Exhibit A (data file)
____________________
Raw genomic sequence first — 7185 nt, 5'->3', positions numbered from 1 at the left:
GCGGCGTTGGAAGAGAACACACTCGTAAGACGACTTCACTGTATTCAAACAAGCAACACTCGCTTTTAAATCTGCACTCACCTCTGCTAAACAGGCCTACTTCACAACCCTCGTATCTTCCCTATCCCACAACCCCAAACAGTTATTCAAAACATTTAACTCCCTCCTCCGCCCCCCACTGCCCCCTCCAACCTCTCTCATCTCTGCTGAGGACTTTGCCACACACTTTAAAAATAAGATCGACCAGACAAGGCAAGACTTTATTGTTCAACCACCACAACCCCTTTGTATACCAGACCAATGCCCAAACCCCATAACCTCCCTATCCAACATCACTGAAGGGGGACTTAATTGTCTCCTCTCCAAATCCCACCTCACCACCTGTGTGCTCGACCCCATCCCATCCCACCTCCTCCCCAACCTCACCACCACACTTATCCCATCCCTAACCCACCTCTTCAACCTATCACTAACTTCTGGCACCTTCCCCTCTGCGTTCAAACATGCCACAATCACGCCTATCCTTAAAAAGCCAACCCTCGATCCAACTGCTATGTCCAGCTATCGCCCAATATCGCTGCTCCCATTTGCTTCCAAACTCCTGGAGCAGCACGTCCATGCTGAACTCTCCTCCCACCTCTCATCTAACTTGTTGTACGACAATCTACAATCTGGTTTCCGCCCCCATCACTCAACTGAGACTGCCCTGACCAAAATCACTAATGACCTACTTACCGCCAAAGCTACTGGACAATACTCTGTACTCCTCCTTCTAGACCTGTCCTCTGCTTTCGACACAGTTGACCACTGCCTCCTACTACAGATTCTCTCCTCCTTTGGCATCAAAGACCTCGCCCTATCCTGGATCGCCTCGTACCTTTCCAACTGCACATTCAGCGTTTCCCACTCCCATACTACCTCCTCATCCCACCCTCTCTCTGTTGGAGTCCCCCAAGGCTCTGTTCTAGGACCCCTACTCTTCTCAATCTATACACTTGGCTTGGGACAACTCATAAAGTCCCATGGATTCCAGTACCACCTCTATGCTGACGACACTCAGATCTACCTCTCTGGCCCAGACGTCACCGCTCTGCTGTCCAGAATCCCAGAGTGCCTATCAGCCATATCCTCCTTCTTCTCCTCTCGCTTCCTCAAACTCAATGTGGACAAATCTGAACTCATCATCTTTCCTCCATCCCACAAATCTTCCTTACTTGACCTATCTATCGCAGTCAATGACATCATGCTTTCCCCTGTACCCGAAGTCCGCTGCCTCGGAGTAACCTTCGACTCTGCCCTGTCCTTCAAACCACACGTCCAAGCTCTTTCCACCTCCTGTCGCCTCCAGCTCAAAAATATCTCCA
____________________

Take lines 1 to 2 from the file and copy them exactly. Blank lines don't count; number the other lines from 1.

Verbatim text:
Raw genomic sequence first — 7185 nt, 5'->3', positions numbered from 1 at the left:
GCGGCGTTGGAAGAGAACACACTCGTAAGACGACTTCACTGTATTCAAACAAGCAACACTCGCTTTTAAATCTGCACTCACCTCTGCTAAACAGGCCTACTTCACAACCCTCGTATCTTCCCTATCCCACAACCCCAAACAGTTATTCAAAACATTTAACTCCCTCCTCCGCCCCCCACTGCCCCCTCCAACCTCTCTCATCTCTGCTGAGGACTTTGCCACACACTTTAAAAATAAGATCGACCAGACAAGGCAAGACTTTATTGTTCAACCACCACAACCCCTTTGTATACCAGACCAATGCCCAAACCCCATAACCTCCCTATCCAACATCACTGAAGGGGGACTTAATTGTCTCCTCTCCAAATCCCACCTCACCACCTGTGTGCTCGACCCCATCCCATCCCACCTCCTCCCCAACCTCACCACCACACTTATCCCATCCCTAACCCACCTCTTCAACCTATCACTAACTTCTGGCACCTTCCCCTCTGCGTTCAAACATGCCACAATCACGCCTATCCTTAAAAAGCCAACCCTCGATCCAACTGCTATGTCCAGCTATCGCCCAATATCGCTGCTCCCATTTGCTTCCAAACTCCTGGAGCAGCACGTCCATGCTGAACTCTCCTCCCACCTCTCATCTAACTTGTTGTACGACAATCTACAATCTGGTTTCCGCCCCCATCACTCAACTGAGACTGCCCTGACCAAAATCACTAATGACCTACTTACCGCCAAAGCTACTGGACAATACTCTGTACTCCTCCTTCTAGACCTGTCCTCTGCTTTCGACACAGTTGACCACTGCCTCCTACTACAGATTCTCTCCTCCTTTGGCATCAAAGACCTCGCCCTATCCTGGATCGCCTCGTACCTTTCCAACTGCACATTCAGCGTTTCCCACTCCCATACTACCTCCTCATCCCACCCTCTCTCTGTTGGAGTCCCCCAAGGCTCTGTTCTAGGACCCCTACTCTTCTCAATCTATACACTTGGCTTGGGACAACTCATAAAGTCCCATGGATTCCAGTACCACCTCTATGCTGACGACACTCAGATCTACCTCTCTGGCCCAGACGTCACCGCTCTGCTGTCCAGAATCCCAGAGTGCCTATCAGCCATATCCTCCTTCTTCTCCTCTCGCTTCCTCAAACTCAATGTGGACAAATCTGAACTCATCATCTTTCCTCCATCCCACAAATCTTCCTTACTTGACCTATCTATCGCAGTCAATGACATCATGCTTTCCCCTGTACCCGAAGTCCGCTGCCTCGGAGTAACCTTCGACTCTGCCCTGTCCTTCAAACCACACGTCCAAGCTCTTTCCACCTCCTGTCGCCTCCAGCTCAAAAATATCTCCA